The TDA7232 includes overall feedback that surrounds the pulse width modulator, which may be undesirable due to spurious switching noise artifacts or undesired residual signals. Moreover, a decrease in efficacy may be produced with increasing frequency. The problems can be reduced and preferably eliminated when using transition zone modulation according to the present invention.

As shown in FIG. 19, phase compensation may also be provided to the integrator input. Phase compensation may be difficult to provide in the standard TDA7232 of FIG. 18 due to the generally noisy switching character of such power stages that are difficult to compensate for accurately, especially at lower modulation levels. In contrast, the transition zone modulation waveform's trapezoidal shape can be predictably compensated. Proper compensation tactics can allow correction over the full range of transition zone modulation activity.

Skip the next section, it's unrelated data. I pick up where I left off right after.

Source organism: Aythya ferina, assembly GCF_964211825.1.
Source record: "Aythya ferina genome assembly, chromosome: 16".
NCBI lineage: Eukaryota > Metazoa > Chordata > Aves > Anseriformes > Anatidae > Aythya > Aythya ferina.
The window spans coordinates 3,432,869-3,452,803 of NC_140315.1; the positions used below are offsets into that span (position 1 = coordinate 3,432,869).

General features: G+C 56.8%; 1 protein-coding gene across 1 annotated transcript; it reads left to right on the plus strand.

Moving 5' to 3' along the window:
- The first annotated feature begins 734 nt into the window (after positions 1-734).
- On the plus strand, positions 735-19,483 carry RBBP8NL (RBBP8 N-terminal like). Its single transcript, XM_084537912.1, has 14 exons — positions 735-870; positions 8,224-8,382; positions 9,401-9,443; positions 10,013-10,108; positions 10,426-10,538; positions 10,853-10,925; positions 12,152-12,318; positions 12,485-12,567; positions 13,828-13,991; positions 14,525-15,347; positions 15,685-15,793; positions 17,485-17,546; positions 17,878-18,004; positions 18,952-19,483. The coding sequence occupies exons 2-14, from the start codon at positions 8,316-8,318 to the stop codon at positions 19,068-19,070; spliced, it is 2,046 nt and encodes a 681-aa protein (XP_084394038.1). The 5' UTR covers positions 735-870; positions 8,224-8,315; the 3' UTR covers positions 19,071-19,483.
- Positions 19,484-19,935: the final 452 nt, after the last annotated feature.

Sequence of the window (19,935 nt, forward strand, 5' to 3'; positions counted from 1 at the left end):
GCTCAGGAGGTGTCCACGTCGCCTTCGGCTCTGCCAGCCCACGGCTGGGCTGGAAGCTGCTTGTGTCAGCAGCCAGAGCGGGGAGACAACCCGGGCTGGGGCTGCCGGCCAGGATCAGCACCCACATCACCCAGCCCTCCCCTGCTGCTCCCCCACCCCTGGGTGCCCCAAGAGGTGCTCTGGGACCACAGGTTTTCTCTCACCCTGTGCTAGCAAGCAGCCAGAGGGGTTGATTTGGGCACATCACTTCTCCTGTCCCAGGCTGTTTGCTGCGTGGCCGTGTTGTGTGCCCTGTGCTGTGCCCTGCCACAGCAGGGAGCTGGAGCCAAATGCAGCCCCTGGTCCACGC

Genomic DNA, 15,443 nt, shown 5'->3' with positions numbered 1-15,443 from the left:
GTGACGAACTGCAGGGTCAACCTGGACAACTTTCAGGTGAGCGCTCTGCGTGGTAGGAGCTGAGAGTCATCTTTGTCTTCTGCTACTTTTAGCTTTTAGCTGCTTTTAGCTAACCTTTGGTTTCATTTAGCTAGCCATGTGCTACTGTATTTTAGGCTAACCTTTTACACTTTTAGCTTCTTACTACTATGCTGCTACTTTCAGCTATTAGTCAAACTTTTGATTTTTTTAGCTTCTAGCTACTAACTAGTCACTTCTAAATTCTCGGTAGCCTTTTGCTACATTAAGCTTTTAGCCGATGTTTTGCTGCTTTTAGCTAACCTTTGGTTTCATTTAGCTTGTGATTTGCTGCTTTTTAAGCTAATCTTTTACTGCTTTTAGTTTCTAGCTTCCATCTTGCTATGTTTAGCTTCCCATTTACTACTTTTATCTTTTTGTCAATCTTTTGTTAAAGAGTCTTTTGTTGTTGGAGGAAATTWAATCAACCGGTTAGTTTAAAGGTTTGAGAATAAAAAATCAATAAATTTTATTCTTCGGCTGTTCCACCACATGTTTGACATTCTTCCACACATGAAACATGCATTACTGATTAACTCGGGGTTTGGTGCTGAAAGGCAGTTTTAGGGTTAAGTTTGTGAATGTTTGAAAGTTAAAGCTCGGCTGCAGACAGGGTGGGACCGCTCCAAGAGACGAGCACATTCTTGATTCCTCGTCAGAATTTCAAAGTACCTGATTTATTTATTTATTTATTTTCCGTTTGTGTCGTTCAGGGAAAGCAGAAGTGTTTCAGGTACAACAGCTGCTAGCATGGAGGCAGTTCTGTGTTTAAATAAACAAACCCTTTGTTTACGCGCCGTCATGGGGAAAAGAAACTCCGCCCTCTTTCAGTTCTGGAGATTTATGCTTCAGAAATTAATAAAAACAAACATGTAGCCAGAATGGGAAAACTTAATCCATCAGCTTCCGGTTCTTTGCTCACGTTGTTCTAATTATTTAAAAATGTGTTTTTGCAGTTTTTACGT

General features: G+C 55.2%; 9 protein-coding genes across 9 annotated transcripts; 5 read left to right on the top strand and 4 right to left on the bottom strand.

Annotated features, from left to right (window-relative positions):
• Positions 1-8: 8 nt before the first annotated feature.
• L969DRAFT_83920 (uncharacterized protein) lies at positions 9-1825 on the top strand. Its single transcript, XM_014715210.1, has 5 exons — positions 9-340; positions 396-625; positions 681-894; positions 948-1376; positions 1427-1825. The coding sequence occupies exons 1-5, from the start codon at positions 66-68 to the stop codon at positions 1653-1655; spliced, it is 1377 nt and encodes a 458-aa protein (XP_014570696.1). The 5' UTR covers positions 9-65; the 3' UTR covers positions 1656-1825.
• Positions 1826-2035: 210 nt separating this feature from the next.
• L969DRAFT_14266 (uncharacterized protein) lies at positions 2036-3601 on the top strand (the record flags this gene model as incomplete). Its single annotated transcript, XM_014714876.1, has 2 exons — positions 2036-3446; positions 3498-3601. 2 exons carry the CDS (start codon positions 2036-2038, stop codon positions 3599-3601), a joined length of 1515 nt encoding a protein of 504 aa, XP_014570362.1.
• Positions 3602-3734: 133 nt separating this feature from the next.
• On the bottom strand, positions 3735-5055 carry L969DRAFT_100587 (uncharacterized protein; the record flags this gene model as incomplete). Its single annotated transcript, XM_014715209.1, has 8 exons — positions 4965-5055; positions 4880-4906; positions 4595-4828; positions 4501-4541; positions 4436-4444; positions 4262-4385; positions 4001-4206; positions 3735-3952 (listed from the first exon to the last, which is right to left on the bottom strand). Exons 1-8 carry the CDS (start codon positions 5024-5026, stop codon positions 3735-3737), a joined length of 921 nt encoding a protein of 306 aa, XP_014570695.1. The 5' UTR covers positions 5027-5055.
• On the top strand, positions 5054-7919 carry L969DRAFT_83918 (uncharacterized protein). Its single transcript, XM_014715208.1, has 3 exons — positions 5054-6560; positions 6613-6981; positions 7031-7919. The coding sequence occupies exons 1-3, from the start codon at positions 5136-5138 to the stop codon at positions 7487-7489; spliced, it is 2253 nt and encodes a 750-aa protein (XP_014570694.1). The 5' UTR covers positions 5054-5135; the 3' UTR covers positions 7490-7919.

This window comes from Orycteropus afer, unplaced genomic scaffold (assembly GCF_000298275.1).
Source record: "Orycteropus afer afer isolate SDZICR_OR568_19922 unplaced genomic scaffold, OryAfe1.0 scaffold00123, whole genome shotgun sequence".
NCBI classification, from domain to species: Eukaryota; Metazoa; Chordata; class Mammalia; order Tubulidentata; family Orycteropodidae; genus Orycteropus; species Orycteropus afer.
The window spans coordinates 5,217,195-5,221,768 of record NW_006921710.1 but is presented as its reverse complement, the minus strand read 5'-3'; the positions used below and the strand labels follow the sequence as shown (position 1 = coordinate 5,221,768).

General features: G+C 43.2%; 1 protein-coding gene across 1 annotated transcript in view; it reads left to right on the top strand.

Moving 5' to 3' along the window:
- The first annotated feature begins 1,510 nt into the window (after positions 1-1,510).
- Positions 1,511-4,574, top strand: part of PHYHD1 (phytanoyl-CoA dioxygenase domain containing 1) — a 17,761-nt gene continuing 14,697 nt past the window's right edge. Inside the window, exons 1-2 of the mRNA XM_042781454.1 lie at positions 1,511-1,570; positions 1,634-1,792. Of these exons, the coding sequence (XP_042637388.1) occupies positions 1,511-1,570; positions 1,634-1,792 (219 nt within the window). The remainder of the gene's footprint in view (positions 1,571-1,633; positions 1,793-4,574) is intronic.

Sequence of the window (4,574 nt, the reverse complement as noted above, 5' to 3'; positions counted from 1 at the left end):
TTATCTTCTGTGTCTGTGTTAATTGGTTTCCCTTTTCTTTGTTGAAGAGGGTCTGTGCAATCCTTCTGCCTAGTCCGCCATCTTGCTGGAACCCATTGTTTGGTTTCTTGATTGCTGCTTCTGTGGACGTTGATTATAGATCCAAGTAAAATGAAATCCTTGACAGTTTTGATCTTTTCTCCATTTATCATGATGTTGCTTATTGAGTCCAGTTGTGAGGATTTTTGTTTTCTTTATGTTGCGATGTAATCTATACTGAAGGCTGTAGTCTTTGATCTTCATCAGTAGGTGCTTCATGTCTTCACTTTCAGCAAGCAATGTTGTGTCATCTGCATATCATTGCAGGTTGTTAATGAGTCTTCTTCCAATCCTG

The AC-to-DC converter 228 supplies the control signal for the rate modulator 222. It causes the transition rate to change with input signal level. The rate control signal action may be limited to approximately .+-.10% modulation by an adjustable current source of the rate modulator 222, as was already described. Feed forward compensation of the transition rates versus power supply voltage may also be applied to the class D amplifier of FIG. 19. Servo correction may also be applied to reduce output filter sensitivity with loading effects. Accordingly, the performance of existing integrated circuit class D amplifiers may be improved by providing transition zone modulation according to the present invention.

In the drawings and specification, there have been disclosed typical preferred embodiments of the invention and, although specific terms are employed, they are used in a generic and descriptive sense only and not for purposes of limitation, the scope of the invention being set forth in the following claims.

BRIEF DESCRIPTION OF THE DRAWINGS

FIG. 1 is a simplified block diagram of a conventional class D amplifier.

FIG. 2 graphically illustrates an input signal and an amplified pulse duty modulated square wave for a conventional class D amplifier of FIG. 1.

FIG. 3 illustrates the zero crossing of FIG. 2 in expanded form.

FIGS. 4A, 4B, 4C and 4D graphically illustrate examples of diode recovery in a conventional half bridge circuit of a class D amplifier.

FIGS. 5A and 5B illustrate typical waveforms in a conventional high speed switching power circuit of a class D amplifier.